Full night spectrograms of the EEG signals identified temporal variations in power in the 1- to 4-Hz (delta) and 30- to 55-Hz (gamma) frequency bands, which were selected for automated classification of sleep stages. The interdigitation of power in delta and gamma observed in the birds was similar to interdigitation of low and high frequencies reported for cat cortical local field potentials (LFPs) (19) and was highly apparent in two birds (Fig. 1 a and b). The power in delta was used to separate SWS from NSWS. Because REM was not linearly separable from NREM in gamma, the power ratio gamma/delta was used as a more robust parameter to extract REM. This separation of epochs into different stages was accomplished by using a k-means clustering algorithm. Three additional variables were included for both separations: the standard deviation of the 3-s waveform and the absolute values of the differences in delta power and gamma/delta between successive and preceding epochs. REM epochs formed segments that punctured the sleep data in the latter variable at a 1-s temporal resolution (Fig. S1).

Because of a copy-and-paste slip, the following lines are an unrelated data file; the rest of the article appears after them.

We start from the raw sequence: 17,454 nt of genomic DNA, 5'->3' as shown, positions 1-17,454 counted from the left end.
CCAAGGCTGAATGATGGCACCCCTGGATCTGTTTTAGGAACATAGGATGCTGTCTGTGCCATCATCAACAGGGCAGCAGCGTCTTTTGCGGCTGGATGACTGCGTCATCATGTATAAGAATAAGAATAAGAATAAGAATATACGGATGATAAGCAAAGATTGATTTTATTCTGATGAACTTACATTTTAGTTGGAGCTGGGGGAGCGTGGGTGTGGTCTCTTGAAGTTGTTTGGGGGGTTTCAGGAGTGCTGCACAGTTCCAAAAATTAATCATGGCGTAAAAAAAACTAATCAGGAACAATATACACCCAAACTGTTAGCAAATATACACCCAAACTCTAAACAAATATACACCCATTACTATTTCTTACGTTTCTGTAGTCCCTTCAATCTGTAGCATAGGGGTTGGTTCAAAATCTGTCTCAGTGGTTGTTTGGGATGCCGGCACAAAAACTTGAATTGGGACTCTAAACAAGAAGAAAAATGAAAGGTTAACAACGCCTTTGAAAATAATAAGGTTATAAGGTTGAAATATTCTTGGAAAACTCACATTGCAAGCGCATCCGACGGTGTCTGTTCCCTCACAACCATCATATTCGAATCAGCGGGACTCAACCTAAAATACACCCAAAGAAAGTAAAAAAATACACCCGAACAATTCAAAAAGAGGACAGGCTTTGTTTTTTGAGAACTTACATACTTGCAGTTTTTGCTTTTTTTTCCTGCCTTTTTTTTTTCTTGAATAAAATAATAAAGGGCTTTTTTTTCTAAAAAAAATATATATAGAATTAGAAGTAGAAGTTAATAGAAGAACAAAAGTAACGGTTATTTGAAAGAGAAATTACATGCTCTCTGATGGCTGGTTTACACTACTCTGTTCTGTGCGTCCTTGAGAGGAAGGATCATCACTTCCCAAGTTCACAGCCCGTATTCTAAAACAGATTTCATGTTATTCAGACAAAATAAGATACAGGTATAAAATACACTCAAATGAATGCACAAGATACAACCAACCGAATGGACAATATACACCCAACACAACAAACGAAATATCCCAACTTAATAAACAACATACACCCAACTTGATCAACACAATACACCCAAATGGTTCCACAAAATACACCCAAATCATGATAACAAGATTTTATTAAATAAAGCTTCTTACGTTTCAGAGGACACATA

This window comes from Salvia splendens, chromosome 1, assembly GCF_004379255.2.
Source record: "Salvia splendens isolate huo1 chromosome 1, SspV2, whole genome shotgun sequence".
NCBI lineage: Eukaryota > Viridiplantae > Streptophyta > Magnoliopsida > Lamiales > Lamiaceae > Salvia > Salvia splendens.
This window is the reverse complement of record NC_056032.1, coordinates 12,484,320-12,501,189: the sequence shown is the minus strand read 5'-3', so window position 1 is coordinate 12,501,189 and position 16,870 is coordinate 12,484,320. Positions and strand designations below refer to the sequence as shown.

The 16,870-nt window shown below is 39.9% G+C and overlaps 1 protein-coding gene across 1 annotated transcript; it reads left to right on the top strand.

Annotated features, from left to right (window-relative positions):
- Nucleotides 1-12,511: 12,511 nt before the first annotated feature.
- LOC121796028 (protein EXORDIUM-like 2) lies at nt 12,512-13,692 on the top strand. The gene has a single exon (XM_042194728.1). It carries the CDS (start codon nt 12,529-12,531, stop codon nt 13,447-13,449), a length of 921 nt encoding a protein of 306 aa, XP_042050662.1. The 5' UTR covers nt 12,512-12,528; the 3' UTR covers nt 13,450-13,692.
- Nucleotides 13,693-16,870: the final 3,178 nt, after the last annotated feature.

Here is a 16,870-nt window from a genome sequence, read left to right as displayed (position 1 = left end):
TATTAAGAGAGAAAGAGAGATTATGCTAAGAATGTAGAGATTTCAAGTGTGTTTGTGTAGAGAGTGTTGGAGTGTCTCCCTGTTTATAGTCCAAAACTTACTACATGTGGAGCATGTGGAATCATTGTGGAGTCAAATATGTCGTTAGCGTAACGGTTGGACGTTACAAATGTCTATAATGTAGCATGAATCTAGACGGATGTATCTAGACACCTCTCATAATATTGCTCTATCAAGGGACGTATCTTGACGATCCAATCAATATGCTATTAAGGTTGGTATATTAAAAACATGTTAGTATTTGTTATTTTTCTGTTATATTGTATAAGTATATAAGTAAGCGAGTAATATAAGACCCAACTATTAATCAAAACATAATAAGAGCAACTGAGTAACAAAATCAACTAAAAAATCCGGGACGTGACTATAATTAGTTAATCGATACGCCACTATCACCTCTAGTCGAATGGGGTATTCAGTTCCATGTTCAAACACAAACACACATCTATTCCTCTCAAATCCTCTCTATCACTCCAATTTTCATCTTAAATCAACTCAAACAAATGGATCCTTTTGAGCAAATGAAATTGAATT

Fig. 1.
Multidimensional visualization of stages. (a and b) Delta power (upper trace) and gamma power (lower trace) for 2 h, represented in units of standard deviations from the mean which has been set to 0 (i.e., the whole delta power time series and gamma power ...